Excavation funded by: Local Government of Zala County (Zala Megye Önkormányzata), National Cultural Fund (Nemzeti Kulturális Alap)

The excavation of 2013 focused on two buildings: Building A (25) and 27, which was probably a gymnasion.

The eastern part of Building A was explored. At this point, the terrain falls heavily in the direction of Lake Balaton, so stronger erosion traces were observed, floor horizons were largely missing. Only in the western part a screed floor came to light and a herausgenommes, N-S running, as well as a later, L-shaped wall foundation. East of this wall foundation large, filled with rubble pits were developed, from which mainly late Roman material comes. The layout of Building 27 is not based on excavation results, but was created solely by the vineyard works and has been extensively modified in recent years using aerial photographs and geomagnetic measurements. Floor horizons were not preserved here, but the sparse find material dates the findings in the 4th century. In the southern half of the building, outside the walls, remains of a praefurnium were discovered. Whether it was built at the same time as Building 27 could not be clarified in this campaign.

Excavation 01. 08. 2011 – 26. 08. 2011

Excavation leaders: Péter Straub (ZMMI), dr. Orsolya Heinrich-Tamáska (GWZO), dr. Roland Prien (Ruprecht-Karls-Universität)

Excavation funded by: Local Government of Zala County (Zala Megye Önkormányzata), National Cultural Fund (Nemzeti Kulturális Alap)

The authentication investigations took place in the area of ​ Building A, known since the 19th century.

The layout of the building was created by Kuzsinszky in 1920 according to the excavation results of Árpád Csák. Árpád Csák focused on capturing the stone walls and foundations by trying to track them or using narrow search trenches. As a result, there is no information on whether there could be several construction phases.
As part of the German-Hungarian research project begun in 2006, geophysical measurements were carried out. Their main aim was to locate the exact location of the excavations and thus to check the course of the wall and the floor plans. Interesting results could be achieved: on the one hand, the floor plans of Csák were partly faulty, on the other hand, it can be assumed that there were several, previously unknown building periods.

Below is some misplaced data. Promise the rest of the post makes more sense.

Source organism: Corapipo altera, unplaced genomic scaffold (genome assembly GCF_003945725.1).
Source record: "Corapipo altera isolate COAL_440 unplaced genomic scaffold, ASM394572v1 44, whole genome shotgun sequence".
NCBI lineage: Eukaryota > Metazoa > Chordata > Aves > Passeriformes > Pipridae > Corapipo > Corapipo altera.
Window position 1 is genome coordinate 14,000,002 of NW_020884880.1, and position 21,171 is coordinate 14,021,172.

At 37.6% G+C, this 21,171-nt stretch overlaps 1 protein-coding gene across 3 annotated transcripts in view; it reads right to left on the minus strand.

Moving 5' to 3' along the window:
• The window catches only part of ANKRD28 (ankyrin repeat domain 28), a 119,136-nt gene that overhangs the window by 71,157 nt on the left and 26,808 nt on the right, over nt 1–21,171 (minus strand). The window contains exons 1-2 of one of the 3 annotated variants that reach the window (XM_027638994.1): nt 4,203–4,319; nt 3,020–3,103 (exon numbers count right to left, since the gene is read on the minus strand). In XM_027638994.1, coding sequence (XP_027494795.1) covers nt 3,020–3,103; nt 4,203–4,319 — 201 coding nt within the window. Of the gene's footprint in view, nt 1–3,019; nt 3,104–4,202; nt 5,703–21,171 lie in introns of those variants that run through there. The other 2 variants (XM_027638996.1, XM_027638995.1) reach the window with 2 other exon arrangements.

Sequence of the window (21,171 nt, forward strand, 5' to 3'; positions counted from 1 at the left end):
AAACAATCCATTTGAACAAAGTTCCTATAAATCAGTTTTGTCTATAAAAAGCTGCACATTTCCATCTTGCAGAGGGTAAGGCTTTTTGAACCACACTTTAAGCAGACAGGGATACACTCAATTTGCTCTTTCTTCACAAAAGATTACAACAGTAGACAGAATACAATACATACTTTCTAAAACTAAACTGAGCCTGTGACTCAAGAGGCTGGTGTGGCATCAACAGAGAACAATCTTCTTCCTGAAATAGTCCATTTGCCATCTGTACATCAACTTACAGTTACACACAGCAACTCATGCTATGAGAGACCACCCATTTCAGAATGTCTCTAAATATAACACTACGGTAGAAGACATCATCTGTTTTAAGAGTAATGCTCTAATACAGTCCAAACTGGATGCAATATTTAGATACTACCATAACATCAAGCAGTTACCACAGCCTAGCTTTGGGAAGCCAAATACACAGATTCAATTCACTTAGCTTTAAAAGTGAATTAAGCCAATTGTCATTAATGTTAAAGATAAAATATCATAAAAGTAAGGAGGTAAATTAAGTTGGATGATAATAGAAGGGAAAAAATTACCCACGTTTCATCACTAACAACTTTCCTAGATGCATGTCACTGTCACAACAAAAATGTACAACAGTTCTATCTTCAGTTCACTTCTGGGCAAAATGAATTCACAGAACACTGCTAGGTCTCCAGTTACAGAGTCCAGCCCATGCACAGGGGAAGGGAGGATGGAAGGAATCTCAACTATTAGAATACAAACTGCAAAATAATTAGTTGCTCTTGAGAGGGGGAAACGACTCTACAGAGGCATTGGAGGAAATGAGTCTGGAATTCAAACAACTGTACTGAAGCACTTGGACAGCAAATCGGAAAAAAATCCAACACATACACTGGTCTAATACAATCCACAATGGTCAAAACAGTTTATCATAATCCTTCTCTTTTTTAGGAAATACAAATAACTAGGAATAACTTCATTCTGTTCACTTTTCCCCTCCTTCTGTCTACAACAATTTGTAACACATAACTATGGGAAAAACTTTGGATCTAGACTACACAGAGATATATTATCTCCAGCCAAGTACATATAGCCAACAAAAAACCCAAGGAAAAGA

Building 25 has a major importance, both with regard to the study of pre-historic settlement, as well as with regard to the migration time further use of the fortress. The building is 3300 m2 and regarded as large in the Pannonian comparison; There are numerous theories about its function, floor plan and construction periods in research. There is agreement that this is a villa, but it remains questionable whether the building existed here before the erection of the fortress as villa rustica and, if so, what period is to be dated to this phase. In the northern half of the building, Csák’s floor plan and the geophysical measurements did not match at all, as several phases of construction were superimposed. Their traces could be documented in 2009. The excavations in 2011 clarified the western end of the apse found in 2009, as well as the western and southern wall developments following the 2009 area. The work provided important new insights into the remodeling and internal chronology of Building 25.

Excavation 29. 07. 2009 – 28. 08. 2009

Excavation leaders: Péter Straub (ZMMI), dr. Orsolya Heinrich-Tamáska (GWZO), dr. Roland Prien (Ruprecht-Karls-Universität)-Universität)

Excavation funded by: Local Government of Zala County (Zala Megye Önkormányzata), National Cultural Fund (Nemzeti Kulturális Alap)

The research aimed to provide authentication for previous excavations in the area of ​​a late Roman fortress known since the 19th century.

In the early 1900s Árpád Csák did research here. His name is related to the so-called Buildings A, B and C, as well as the localization of the 1st Christian Basilica (Building 4). The floor plan of the buildings was published by Kuzsinzsky in 1920. According to the methodological requirements of that time, Árpád Csák focused on the exploration of stone walls and foundations. This narrow research reconstructed the floor plan of the buildings with trenches, but did not provide data on the construction phases.

In the framework of a Hungarian-German research program starting in 2006, we conducted several preliminary geophysical surveys in the target area. The purpose of these was primarily to clarify the location of earlier excavations and to determine the line of the walls and the floor plan of the buildings. In connection with the results, we pointed out that the reconstruction of the Csák floor plan is partly wrong, since building C is not one but two buildings. Secondly, it was found that there are several construction phases whose traces have not been documented by early excavations (Building A). Thirdly, new building elements were also localized (Building 4).

In the framework of the excavation in 2009, we conducted research in three areas:

We explored the eastern half of Building 4 and the porticus detected by geophysical surveys in front of it, as well as the north-south route leading east;
We also explored the floor plan of Building A (peristylum-villa), and below it a geophysical survey with an apical basilica building and several other construction phases;
Finally we clarified the so-called Building C. Two stone buildings can be detected on the site of Building C, and more recent data on its construction history and function were obtained.